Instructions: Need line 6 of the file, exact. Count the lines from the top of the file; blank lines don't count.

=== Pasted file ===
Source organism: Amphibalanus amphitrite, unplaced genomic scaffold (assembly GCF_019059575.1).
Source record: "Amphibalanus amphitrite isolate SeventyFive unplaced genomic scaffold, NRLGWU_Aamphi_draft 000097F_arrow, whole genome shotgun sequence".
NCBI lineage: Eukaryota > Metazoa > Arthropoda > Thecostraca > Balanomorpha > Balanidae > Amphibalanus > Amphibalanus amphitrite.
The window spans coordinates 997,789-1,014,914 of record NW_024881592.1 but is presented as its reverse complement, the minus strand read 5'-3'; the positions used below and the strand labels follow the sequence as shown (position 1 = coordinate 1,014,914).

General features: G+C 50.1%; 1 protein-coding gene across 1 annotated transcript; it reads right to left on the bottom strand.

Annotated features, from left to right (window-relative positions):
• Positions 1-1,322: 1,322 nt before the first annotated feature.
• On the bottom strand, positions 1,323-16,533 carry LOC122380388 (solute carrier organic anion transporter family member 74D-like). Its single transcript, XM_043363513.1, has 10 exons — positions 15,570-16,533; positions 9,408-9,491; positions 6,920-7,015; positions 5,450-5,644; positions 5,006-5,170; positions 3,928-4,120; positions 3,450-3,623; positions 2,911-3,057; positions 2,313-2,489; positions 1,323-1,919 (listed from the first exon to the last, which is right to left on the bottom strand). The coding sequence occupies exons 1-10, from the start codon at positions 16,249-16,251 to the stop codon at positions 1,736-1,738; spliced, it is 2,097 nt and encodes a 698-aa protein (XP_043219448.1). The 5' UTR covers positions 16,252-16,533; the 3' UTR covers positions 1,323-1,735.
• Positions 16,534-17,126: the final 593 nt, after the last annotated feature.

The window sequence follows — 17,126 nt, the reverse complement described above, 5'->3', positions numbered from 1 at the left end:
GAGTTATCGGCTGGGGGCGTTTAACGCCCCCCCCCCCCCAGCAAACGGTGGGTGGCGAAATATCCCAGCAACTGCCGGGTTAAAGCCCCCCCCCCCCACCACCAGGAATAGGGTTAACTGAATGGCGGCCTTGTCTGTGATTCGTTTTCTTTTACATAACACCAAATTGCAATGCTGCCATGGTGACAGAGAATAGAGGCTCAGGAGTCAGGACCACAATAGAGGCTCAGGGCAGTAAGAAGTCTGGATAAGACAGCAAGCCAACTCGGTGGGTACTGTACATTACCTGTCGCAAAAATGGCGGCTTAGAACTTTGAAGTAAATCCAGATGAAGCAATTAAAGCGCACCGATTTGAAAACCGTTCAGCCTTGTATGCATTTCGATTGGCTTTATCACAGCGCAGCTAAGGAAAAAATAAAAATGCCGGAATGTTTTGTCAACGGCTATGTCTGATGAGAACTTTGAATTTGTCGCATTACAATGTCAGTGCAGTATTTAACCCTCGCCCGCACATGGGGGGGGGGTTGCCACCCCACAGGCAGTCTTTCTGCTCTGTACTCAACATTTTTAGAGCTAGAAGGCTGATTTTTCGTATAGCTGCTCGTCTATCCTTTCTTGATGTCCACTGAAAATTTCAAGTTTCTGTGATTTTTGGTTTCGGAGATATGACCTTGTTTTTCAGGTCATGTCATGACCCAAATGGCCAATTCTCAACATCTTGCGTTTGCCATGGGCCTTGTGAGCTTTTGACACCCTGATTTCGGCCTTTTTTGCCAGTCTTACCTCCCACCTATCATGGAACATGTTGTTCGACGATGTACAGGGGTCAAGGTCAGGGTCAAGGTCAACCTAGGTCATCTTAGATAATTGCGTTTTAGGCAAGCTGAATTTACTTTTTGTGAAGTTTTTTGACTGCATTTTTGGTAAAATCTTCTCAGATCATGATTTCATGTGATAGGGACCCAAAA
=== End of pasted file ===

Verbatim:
Annotated features, from left to right (window-relative positions):